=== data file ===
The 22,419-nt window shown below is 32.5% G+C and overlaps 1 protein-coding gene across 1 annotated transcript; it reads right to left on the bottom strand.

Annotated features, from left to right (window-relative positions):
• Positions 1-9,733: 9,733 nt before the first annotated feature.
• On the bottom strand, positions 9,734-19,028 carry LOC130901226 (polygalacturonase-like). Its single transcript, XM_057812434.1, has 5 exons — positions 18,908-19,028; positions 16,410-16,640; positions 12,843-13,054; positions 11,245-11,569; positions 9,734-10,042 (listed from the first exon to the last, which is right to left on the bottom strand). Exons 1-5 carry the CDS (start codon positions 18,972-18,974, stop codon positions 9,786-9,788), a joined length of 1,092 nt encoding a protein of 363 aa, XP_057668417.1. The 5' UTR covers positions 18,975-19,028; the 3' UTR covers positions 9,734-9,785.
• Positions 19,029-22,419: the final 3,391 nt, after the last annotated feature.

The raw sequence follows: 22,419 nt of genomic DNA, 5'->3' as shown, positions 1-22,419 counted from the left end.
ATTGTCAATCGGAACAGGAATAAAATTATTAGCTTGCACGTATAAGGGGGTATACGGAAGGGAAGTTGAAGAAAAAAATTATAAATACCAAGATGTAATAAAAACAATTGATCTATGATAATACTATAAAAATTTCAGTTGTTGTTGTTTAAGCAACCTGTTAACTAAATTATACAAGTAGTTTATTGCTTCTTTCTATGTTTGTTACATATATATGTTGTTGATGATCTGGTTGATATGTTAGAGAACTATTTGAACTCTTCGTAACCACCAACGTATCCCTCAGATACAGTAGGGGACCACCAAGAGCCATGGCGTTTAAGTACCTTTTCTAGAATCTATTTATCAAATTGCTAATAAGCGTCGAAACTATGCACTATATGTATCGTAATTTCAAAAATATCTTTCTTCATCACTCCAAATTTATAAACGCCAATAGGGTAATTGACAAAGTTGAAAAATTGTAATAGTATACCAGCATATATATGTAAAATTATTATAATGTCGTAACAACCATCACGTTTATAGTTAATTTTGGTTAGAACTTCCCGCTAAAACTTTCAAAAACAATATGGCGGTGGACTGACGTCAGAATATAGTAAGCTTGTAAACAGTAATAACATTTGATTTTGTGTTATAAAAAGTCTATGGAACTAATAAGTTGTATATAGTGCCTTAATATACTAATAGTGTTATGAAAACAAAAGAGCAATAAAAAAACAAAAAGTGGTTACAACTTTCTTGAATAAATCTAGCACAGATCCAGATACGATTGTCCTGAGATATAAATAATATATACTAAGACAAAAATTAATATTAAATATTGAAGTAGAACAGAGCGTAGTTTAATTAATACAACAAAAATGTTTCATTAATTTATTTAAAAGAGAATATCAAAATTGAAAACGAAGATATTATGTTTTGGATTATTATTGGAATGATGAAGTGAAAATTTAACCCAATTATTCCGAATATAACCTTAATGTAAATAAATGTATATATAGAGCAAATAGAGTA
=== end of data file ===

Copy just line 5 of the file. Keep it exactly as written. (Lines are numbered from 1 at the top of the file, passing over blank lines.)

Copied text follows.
• Positions 19,029-22,419: the final 3,391 nt, after the last annotated feature.